David Antonio Cruz, inmysleeplesssolitudetonight, portrait of the florida girls (2019), oil and enamel on wood, 48 x 72 inches. Image courtesy of Monique Meloche Gallery and the artist.
"We must mobilise everything [we] can find in terms of intellectual resources in order to understand what keeps making the lives we live and the societies we live in profoundly and deeply anti-humane."
— Stuart Hall
— Stuart Hall
Journal of Visual Culture is an international refereed journal that welcomes compelling, critically engaged contributions that explore and expand trans-disciplinary global visual cultures.
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Prismatic views: a look at the growing field of transgender art and visual culture studies
Guest editors Cyle Metzger and Kirstin Ringelberg provide context, language and ‘instruments’ to engage with the diverse approaches to Transgender Art and Visual Culture offered by the contributors to this themed issue.
The wavering line of foreground and background: a proposal for the schematic analysis of trans visual culture
Eliza Steinbock borrows Susan Stryker’s language of trans emerging to the foreground against a set background of normative conditions to develop a language and a set of categories to engage trans visual culture and escape the visual essentialism that characterizes more traditional analysis.
Marie Høeg’s worldmaking photography: a photo essay
K.J. Rawson and Nicole Tantum present a photo-led essay on the work of Marie Høeg, seeking to uncover important considerations of visibility, privacy, and the ethics of circulation that they elicit.
Familiar grammars of loss and belonging: curating trans kinship in post-dictatorship Argentina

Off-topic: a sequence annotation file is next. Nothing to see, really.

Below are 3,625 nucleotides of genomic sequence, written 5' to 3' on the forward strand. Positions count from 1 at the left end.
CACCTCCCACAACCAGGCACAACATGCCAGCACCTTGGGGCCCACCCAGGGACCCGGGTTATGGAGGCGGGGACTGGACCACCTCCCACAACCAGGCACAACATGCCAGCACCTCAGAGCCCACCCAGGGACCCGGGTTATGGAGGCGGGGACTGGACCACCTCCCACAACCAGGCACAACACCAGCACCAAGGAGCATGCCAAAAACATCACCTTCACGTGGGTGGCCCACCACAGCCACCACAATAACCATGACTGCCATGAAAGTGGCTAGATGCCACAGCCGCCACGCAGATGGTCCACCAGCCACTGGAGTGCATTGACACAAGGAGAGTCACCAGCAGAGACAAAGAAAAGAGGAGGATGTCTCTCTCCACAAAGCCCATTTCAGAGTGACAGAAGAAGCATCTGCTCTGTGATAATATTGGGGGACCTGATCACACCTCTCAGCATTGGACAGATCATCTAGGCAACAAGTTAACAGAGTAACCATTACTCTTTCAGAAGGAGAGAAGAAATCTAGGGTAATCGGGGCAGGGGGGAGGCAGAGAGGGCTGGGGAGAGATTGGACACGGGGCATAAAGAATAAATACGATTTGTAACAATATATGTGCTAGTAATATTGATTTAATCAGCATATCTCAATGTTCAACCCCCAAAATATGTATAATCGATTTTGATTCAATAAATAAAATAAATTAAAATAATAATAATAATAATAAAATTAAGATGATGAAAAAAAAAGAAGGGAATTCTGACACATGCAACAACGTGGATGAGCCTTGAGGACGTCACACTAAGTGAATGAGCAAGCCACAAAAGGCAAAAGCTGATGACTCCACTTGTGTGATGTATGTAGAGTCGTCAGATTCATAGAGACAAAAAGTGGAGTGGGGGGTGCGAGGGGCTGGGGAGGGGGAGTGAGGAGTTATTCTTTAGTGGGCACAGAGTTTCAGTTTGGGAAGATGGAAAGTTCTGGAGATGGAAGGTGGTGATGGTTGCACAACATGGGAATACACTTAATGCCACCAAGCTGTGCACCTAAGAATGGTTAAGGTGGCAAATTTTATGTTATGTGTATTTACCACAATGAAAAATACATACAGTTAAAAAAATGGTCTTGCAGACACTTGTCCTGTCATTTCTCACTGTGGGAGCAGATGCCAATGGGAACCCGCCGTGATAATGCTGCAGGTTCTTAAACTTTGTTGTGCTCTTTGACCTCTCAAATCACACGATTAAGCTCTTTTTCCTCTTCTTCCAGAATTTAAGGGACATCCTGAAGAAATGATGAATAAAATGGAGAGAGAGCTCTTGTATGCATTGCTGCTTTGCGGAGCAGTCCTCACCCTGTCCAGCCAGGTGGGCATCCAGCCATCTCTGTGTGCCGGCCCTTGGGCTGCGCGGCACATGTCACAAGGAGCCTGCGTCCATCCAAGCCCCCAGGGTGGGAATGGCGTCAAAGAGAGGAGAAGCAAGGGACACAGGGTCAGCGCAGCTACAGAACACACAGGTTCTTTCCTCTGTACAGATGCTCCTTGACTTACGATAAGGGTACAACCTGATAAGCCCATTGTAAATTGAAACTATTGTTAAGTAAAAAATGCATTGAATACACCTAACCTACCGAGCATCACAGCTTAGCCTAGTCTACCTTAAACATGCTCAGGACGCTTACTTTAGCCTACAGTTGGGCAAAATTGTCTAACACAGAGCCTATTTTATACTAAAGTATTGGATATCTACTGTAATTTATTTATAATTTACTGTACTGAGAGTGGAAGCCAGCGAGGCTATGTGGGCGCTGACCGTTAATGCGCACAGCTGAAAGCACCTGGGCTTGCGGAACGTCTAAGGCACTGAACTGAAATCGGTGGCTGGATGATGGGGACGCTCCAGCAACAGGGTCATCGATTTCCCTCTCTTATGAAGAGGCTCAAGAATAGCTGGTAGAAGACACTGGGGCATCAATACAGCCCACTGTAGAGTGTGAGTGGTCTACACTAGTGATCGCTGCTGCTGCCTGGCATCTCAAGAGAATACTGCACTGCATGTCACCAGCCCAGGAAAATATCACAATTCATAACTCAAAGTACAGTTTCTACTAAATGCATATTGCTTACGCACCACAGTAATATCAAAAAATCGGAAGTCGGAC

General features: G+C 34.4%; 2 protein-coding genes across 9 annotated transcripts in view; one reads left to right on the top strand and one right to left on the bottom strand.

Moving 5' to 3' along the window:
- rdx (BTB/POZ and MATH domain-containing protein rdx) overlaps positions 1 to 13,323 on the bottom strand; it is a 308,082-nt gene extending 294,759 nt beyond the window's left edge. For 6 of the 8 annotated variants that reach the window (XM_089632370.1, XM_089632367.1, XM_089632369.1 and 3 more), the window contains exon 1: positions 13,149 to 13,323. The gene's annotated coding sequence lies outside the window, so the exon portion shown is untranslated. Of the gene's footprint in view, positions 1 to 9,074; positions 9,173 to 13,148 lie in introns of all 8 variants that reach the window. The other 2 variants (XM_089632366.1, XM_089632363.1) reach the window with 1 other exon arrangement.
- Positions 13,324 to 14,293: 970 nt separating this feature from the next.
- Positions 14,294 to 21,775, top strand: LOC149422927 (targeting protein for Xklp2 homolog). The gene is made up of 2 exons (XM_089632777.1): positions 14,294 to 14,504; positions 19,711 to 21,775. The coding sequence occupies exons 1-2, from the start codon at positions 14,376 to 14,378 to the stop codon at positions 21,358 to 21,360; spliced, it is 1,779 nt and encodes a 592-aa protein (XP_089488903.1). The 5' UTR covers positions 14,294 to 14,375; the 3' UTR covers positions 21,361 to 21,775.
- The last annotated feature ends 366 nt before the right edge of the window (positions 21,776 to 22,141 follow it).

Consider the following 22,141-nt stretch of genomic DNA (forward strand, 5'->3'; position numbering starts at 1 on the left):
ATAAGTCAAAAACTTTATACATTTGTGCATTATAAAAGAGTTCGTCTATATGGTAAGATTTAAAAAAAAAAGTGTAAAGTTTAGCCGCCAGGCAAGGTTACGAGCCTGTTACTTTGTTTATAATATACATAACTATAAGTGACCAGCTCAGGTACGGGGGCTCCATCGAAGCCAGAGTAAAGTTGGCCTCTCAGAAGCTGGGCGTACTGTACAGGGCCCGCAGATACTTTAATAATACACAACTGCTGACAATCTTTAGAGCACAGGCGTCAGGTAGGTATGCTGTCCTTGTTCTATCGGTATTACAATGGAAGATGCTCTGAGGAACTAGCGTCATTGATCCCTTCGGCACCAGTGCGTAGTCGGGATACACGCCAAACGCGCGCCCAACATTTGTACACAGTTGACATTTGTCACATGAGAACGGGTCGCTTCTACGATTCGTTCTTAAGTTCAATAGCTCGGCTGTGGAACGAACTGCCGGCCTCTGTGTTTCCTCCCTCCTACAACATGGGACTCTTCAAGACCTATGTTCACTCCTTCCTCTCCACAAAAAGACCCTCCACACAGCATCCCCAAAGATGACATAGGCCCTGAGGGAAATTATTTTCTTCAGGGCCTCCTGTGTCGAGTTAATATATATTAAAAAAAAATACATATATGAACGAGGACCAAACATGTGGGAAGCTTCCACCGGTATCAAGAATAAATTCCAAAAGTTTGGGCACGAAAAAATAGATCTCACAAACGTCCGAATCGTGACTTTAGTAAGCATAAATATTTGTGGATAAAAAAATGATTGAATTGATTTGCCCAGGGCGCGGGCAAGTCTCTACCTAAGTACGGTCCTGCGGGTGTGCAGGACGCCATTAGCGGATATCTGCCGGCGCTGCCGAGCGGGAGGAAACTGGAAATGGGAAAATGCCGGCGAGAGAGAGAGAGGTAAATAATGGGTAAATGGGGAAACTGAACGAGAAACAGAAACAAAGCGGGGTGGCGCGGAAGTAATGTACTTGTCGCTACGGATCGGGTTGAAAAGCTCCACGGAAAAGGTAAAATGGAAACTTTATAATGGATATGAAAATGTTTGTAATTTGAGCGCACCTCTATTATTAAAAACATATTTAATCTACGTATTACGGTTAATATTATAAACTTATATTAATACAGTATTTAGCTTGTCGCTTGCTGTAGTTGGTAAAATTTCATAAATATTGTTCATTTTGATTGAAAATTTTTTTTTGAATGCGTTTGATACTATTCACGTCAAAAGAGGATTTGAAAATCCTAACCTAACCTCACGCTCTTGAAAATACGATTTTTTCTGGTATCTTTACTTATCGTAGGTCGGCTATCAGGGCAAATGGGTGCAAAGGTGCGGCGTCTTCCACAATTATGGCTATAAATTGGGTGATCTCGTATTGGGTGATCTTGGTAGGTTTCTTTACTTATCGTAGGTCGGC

Cole Rizki examines the archival exhibition Esta se fue, a esta la mataron, esta murió (2017), which installs trans subjects in the context of the Argentine dictatorship and the social and activist movement of the Mothers of Plaza de Mayo that emerged from that period.
The diversity of the middle: mythology in intersectional trans representation
Exploring the intersectionality that is inherent to trans culture analysis, Sascha Crasnow looks into the use of mythological hybrid figures in works by two non-binary queer contemporary artists of color, to challenge the notion of the hybrid as a composite of oftentimes irreconcilable parts.
Decolonizing objecthood through 2SQ Indigenous art: Dayna Danger and Jeneen Frei Njootli’s performance, ‘Chases and Tacks’
Sebastian De Line looks into Dayna Danger and Jeneen Frei Njootli’s performance, ‘Chases and Tacks’, inviting an analysis based on Indigenous ways of knowing, as means to escape the essentialist binaries (of gender) all too common in Western epistemologies.
Pretty in pink: David Antonio Cruz’s portrait of the florida girls
Robb Hernández looks into the ways in which the work of artist David Antonio Cruz intervenes and critiques the inaccurate depictions of transgender image in media.
‘I’m a person who loves beautiful things’: Potassa de Lafayette as model and muse
Kara Carmack considers Potassa de Lafayette’s strategies of self-presentation as a case of color trans bodies’ empowering and negotiating difference.
Trans men’s stealth aesthetics: navigating penile prosthetics and ‘gender fraud’
Chris Straayer examines trans commercial production of penile prosthetics, the efficacy of such products in personal and sex-segregated spaces, and their negative valence in the public sphere.
On Jesse Darling
Heather Holmes highlights a recent exhibition of the work of Jesse Darling, in which the depiction of the body as unruly, unpredictable and prone to change, makes for an outstanding case for presenting an alternative to the more common analysis of the non-conforming body as erasing its marks of specificity.
Surviving in the shadow of the un/seen: on the paradoxical in/visibility of El Kazovsky
Susan Stryker explores the paradox of Russian-Hungarian, trans-identified artist El Kazovsky’s visibility as a nationally celebrated artist in a moment of extreme state-sanctioned queer-phobia in Hungary, and the illegibility of his transness.
‘I do not want to pass’: embodiment, metaphor, and world-making in Patrick Staff’s Weed Killer
KJ Cerankowski collates archival object encounters into a transgender ‘ghost story’ that marks the impossibility of a straightforward history of the subject, relying instead on embodied encounters with archive objects, or the remnants (ghostly and tangible) of archival subjects.
Reviews include books by Dominic Johnson, Joan Kee, Tom Rice, and Jenny Odell.